New report says older internet users are less isolated, lonely and feel more in control than non-users.

Report recommends ways to get older people online

Older people who use the internet are more likely to feel in control, and be less isolated and lonely than those that do not, a new report has found.

‘Nudge or Compel?: Can behavioural economics tackle the digital exclusion of older people?,’ has recommended a number of ways to get older people online and tackle digital exclusion.

Published by the International Longevity Centre – UK, a leading think tank on longevity and demographic change, the report said that over 7.5 million adults had never used the internet, and the majority of non-users were older, had disabilities or were in the lowest social classes.

The report highlighted new analysis of data from the ‘English Longitudinal Study of Ageing’ on the behavioural traits that accompanied internet usage among older people. It showed that people who said they used the internet, tended to report feeling more in control of various aspects of their lives, and were also more likely to say they ‘hardly ever or never’ felt isolated, the same went with feeling lonely. While those that said they did not use the internet were more likely to say they ‘often’ felt isolated from others.

Those that did not own a computer were also more likely to feel they were unable to learn a new skill, while those that did were more likely to agree they could.

The report has recommended that service providers guarantee individuals can return to a paper service if the online experience does not work out for them, as one of the barriers to getting people online is the fear of something going wrong, it said.

Other recommendations included government and the private sector investing more in adult learning and supporting local digital champions to make the case at a community level for the use of new technology. The technology sector should also place more emphasis on co-design, it said.

The report has also called on service providers to find ways of attracting older customers by offering discounted installation and connection deals, and initial periods of free internet access.  And recommended companies use imagery of both younger and older people when advertising technology and opportunities to learn technology.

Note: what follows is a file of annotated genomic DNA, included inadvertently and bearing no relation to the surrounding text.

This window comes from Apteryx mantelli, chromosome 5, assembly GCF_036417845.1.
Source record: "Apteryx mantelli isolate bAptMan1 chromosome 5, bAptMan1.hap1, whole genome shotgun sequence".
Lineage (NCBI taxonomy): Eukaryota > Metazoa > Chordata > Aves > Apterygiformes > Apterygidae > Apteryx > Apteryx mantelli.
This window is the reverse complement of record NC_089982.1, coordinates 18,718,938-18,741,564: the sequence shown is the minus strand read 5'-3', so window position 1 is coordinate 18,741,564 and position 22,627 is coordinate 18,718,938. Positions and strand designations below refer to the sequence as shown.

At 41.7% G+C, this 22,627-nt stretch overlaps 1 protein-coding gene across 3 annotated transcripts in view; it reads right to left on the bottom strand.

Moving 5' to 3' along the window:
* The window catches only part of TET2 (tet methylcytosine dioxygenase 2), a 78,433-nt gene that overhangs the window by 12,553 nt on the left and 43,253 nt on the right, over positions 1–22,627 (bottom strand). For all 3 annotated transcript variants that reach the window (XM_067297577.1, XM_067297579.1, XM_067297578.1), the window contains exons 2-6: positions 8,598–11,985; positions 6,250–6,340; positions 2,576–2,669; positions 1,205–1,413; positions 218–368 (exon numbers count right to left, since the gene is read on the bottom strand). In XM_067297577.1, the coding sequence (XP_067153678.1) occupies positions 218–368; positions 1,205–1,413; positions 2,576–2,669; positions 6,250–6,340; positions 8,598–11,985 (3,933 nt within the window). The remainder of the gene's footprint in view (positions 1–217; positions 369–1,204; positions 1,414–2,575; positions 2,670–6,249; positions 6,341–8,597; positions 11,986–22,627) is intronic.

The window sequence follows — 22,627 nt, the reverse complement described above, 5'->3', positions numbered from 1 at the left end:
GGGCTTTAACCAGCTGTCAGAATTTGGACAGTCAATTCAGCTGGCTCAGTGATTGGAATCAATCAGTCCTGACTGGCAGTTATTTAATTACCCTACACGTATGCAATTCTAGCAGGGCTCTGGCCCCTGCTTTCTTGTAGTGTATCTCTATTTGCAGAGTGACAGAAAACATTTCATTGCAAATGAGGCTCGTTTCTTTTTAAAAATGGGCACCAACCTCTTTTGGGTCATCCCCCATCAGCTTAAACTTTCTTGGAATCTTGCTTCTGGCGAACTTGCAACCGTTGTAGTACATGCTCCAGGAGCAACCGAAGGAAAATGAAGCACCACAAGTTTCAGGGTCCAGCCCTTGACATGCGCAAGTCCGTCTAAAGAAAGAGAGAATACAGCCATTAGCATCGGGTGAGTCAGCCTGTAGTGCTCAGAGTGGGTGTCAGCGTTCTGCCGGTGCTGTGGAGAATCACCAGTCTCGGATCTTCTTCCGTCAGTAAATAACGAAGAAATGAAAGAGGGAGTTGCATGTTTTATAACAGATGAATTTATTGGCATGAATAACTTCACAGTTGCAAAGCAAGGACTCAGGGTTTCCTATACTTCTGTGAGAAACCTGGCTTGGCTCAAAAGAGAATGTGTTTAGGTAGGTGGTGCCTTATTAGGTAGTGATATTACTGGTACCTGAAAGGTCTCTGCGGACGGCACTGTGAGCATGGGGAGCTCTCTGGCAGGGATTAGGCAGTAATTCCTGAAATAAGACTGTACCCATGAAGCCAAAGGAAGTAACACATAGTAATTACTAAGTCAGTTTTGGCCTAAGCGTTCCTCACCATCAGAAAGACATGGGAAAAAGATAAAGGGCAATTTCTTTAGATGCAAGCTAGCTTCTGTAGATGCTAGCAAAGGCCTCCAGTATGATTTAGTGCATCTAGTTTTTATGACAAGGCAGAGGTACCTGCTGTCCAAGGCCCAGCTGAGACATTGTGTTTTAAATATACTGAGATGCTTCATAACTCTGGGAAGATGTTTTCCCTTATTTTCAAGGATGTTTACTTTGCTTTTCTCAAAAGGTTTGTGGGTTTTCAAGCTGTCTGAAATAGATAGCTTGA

Launching the report, Baroness Sally Greengross said: “Technology plays an increasingly important part in our society yet millions of older people are still not online. This report highlights a strong association between being offline and isolation, loneliness and a perception of not being in control. As more and more private and public services are made available exclusively online, there is a risk of greater exclusion. Technology is not just for younger people, it is for all of us. Yet as we move services online, “Digital by Default” must play a role in nudging those people who are offline towards the internet.”

Annika Small, chief executive at Nominet Trust, which supported the report, said: “Digital technology can play a key role in creating strong networks for people in later life that will help reduce isolation and loneliness. It is critical that we find ways to motivate older people to get online by demonstrating how the internet can strengthen vital social ties that will help them to remain active and engaged. This, in turn, can delay and prevent some of the negative effects of ageing that many people currently experience.”

Further information:

The report is available on the International Longevity Centre – UK website.

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